By: Mikko Nassi Updated: April 2012.
Comparing the Data Acquisition Software
If your decision for your data logger was based solely on the display and peripherals the choice might be fairly difficult. All the displays are well built and all offer pretty good capabilities to read the data off them. Once you start downloading data and using the software to analyze your performance a critical aspect in your decision of which system to for for should also come down to how good the software is.
All the manufacturers have their own software to display and interpret the data. For linux and Max OSX users you are out of luck – you’ll have to be using Windows for your data logging analysis as this is the only operating system any of the companies make software for.
We will look at and compare some key features of the different software: General Usability and Feel, Printing and Data Export, Comparison Graphs, Setup/Notes recording, and some important software features such as being able to view split times and overlays.
If you want to save your time and not read through the specifics: Aim Race Studio has very good software so you won’t go wrong. Next I prefer PI Club Expert and Unipro Analyser. Alfano Visual Data is the worst of the software packages (Edit 2012 – They have dramatically improved their software now which address some of the issues I had). Software preference however is also largely down to the person using them so it’s best to try them for yourself as well. All 4 can be downloaded online at these pages and they all include sample laps:
Race Studio 2
Unipro PC Analyser
PI Club Expert Windows
Software Usability and Feel, and other additions:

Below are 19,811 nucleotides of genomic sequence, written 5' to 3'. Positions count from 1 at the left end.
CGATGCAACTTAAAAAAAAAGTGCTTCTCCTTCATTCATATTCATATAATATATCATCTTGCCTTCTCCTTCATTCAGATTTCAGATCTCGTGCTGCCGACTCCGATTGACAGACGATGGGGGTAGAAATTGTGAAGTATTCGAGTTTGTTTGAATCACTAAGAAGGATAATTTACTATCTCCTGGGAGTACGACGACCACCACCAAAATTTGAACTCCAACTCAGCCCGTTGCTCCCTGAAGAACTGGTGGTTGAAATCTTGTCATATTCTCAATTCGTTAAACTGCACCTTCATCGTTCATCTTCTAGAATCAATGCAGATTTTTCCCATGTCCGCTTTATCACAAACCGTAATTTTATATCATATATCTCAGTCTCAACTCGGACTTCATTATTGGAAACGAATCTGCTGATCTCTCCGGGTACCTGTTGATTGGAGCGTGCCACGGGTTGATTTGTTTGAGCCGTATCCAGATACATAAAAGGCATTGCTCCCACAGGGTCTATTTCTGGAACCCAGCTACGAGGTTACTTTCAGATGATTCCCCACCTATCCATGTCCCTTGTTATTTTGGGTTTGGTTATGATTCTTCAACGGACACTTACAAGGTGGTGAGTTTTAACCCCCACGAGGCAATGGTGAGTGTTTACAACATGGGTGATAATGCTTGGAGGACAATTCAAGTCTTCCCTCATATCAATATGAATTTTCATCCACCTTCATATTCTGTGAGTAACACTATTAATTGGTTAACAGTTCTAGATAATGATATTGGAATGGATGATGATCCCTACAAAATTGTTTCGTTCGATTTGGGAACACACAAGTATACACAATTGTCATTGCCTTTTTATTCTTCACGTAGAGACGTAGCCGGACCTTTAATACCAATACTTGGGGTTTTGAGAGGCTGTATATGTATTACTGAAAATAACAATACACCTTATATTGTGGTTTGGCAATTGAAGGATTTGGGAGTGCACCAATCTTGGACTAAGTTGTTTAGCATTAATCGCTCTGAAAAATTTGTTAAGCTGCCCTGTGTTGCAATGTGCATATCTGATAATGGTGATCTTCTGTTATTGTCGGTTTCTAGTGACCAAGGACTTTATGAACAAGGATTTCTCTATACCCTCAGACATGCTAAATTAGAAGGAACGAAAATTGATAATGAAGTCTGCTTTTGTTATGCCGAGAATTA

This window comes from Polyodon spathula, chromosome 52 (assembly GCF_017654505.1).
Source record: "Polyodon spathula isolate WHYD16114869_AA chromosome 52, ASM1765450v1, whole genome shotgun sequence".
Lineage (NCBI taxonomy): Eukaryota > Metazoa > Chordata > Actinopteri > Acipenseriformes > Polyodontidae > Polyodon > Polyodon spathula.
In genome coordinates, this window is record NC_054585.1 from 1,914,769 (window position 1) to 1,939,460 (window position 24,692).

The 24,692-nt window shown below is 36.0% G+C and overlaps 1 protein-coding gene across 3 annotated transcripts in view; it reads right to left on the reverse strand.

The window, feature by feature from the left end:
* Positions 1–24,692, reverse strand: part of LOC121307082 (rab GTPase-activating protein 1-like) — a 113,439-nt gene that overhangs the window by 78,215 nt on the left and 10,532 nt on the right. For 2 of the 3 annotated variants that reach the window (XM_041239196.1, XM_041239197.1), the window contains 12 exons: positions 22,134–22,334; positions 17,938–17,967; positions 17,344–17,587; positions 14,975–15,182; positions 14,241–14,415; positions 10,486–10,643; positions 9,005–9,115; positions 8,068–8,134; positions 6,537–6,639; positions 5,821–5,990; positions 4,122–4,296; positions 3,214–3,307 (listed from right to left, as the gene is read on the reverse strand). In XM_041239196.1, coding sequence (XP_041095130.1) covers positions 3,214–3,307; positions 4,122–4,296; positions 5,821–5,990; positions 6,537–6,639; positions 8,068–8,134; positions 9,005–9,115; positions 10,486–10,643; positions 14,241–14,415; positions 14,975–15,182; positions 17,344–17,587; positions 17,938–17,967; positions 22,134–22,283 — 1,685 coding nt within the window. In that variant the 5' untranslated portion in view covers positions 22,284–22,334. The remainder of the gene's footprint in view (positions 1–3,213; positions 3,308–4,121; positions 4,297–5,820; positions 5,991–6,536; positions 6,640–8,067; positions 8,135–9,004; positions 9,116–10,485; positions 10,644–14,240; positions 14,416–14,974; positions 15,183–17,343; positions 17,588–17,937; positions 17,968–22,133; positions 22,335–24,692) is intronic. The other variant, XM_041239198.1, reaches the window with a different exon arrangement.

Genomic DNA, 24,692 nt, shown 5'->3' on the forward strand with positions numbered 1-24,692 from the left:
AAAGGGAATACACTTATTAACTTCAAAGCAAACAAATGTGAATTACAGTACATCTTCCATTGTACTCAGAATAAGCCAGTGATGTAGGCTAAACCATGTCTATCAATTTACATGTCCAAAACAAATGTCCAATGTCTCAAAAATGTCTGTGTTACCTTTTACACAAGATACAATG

Aim Race Studio 2 is easy to get a hang of. They also have fairly good documentation to help you get started and understand what you are able to do with the software. The general feel of the software is good. You don’t have to wait for anything to pop-up or appear. It’s easy to configure what you want to display – of the four programs the easiest and fastest to change what graphs you are displaying. All menu’s are simple to understand, and small images to bring up different reports quickly show a detailed explanation of the button when you mouse-over them. Aim adds a nice touch of being able to directly email your downloaded test file directly, rather than having to separately attach it in your email program. The others don’t offer this handy addition. It’s difficult to fault Aim Race Studio 2.
The general feel and usability of the Unipro software isn’t bad. After a bit of familiarization it is quite simple to do what you want, but some things such as selecting what to display on a graph are slightly cumbersome compared to Aim’s Race Studio. The info slide-outs on the left side for driver info and other data don’t disappear or appear very fluidly after you’ve opened them – and they don’t open with a click but rather just by hovering over them so they accidentally come in the way sometimes. It wasn’t immediately apparent that it was possible to click on part of the slide-outs to make the go away.